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Deputy uses fluency in five languages to break ice on job
Deputy Jon Beival chats with a resident

Deputy Jon Beival is a man who has worn many hats and speaks many languages. 

Throughout his daily routine at the Forsyth County Sheriff’s Office South Precinct, Beival uses language to better reach out to people. 

According to Beival, he speaks five languages well — French, Spanish, Dutch, Mandarin Chinese and English — and he knows salutations in about 20 other languages, which he uses to talk with people who come to the precinct. 

“Even earlier today there was a woman … and I heard her English and her accent and said ‘you speak Dutch?’ in Dutch, and she said ‘I do’ in Dutch,” Beival said. “It blew her away.”

He said that nearly every day he has some sort of interaction where he uses one of his languages to break the ice with people and start things off on the right foot.

Deputy Jon Beival takes a call from a resident
- photo by Jim Dean
“I know that it does something psychological to people. If I can break that ice and get a little bit into them representing the sheriff’s office, then I’m doing something right,” he said. 

Beival’s love of languages started when he was in third grade in New Jersey learning conversational French. 

He said that it opened him up to the idea of languages, and things just fell into place from there. 

Beival said that he eventually picked up Spanish while living in California after school. When he joined the Army in the ’80s he found a language that he really wanted to conquer: Mandarin Chinese. 

“I was at the Defense Language Institute for the Army. It is a very hard school to get into, there’s a language aptitude test that is a made up language. And when I walked out of that test, I thought that there was no way I’d get in. But when they checked my grades, all they asked was ‘what language do you want?’ and I answered right away, ‘Mandarin Chinese’.” 

Beival said that even in the ’80s he knew how important China would be in the future so he pursued learning Mandarin. 

“It was six hours of class a day, three hours of study at night. I have never studied so hard in my life,” he said.

Eventually, he graduated from an Army intelligence school in Arizona, fully fluent in Mandarin, taking every opportunity he could to speak the language. He said he never saw combat, but that he used his language skills as an Army interrogator. 

After leaving the Army, Beival took his fluency in Mandarin to the corporate world, living in Taiwan and representing a large Florida real estate company there. 

He said that after a number of years the corporate world seemed less and less attractive to him.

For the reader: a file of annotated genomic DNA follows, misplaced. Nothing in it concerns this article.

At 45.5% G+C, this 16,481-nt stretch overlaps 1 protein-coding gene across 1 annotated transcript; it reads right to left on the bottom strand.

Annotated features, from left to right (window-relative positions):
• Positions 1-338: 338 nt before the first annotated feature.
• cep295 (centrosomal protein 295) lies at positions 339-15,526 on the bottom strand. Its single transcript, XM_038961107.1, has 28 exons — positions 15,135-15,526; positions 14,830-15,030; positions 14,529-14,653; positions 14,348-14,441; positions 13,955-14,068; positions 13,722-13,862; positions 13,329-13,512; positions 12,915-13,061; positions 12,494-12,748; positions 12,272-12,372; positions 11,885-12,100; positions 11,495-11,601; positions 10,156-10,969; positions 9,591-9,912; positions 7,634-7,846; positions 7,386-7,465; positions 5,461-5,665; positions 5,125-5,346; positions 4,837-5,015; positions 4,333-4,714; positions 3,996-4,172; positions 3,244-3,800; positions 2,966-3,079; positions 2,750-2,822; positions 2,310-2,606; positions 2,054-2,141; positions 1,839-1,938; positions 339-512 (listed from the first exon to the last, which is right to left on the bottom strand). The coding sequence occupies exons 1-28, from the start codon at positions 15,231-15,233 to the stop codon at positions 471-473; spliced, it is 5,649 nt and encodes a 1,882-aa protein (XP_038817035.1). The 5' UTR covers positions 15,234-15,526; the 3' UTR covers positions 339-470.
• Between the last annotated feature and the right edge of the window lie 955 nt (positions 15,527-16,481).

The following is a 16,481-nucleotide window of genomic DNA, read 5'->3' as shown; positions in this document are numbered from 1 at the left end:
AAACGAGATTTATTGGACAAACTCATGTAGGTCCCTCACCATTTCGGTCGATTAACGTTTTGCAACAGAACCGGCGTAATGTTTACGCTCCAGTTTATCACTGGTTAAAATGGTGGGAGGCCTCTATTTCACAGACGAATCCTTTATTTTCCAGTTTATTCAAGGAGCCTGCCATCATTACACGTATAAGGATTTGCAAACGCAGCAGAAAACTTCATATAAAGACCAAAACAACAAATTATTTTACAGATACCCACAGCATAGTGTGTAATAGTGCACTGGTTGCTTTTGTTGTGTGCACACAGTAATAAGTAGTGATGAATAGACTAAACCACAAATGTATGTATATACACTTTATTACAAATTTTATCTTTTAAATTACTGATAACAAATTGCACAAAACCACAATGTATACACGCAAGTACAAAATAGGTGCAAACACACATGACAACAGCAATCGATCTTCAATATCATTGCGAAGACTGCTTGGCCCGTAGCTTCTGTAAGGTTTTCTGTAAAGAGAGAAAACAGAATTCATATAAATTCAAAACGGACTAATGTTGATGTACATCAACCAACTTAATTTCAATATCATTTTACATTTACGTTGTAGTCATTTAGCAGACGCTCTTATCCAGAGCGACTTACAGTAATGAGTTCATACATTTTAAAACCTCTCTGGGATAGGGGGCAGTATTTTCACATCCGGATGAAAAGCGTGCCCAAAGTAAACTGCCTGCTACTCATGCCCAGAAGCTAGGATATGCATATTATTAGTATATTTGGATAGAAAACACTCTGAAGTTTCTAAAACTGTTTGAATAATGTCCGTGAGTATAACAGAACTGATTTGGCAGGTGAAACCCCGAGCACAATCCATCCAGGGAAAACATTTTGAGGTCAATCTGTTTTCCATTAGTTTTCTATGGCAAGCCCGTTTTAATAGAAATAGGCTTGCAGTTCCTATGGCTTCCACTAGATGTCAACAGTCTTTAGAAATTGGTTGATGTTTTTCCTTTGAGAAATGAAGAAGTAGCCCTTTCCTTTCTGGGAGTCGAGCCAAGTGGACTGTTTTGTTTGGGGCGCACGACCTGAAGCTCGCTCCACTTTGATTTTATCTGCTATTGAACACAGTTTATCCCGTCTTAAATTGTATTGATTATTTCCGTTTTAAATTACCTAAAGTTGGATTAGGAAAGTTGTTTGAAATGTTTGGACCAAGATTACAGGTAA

Beival said that eventually he was drawn to a career in law enforcement. 

“You know, the corporate world, yes it’s interesting, yes you can learn a lot, yes you can make a lot of money, but you don’t have that spirit of camaraderie,” he said.

Beival is now in his seventh year at the Forsyth County Sheriff’s Office, and he said that he has never looked back, not even after he was wounded in the line of duty in 2017 while attempting to negotiate with a gunman with an AK47 rifle. 

He said that when he got shot, he knew that his partners would run toward the gunfire to pull him to safety, but that in the corporate world that would never happen. 

“In the corporate world they are going to be running the other way; our guys run towards it,” he said. 

“The community, brotherhood, sisterhood we have here is phenomenal. We have each other’s backs. We are exceptional at what we do and I’m proud of it.”

In December, Beival was awarded the Law Enforcement Commendation Medal by the Robert Forsyth Chapter of the Sons of the American Revolution for his actions during the gunman incident. According to Chris Russo, the historical group “wanted to give the award to someone who went above and beyond the call of duty.”

Chapter President Alan Greenly said that this medal is reserved for any public servant that makes and enforces law who has served with, “distinction and devotion.”

“Everyone has a job to do, but every year someone goes above and beyond the call of duty,” Greenly said. 

“It makes me very proud to live in a community where we have county and city police that have such high standards, look out for us and aren’t afraid to go into danger.”

Today, Beival considers himself a jack of all trades within the department, helping out wherever needed: whether it is hostage negotiation, interviewing suspects, assisting people at the front desk or helping other deputies speak with foreign citizens while on patrol. 

“My belief is that even in the job that we do, what we are doing is customer service. Whether we are out there talking to someone who just ran a stop sign or whether it’s someone who has some mental health issue. We are providing a service in the community” he said.

Beival said that customer service attitude is why he uses languages and respect on the job to put people at ease. He said that other departments and counties could learn something from the approach.  

Added Beival: “And that’s the reason I act the way I do with the public, because I want them to feel comfortable with law enforcement.”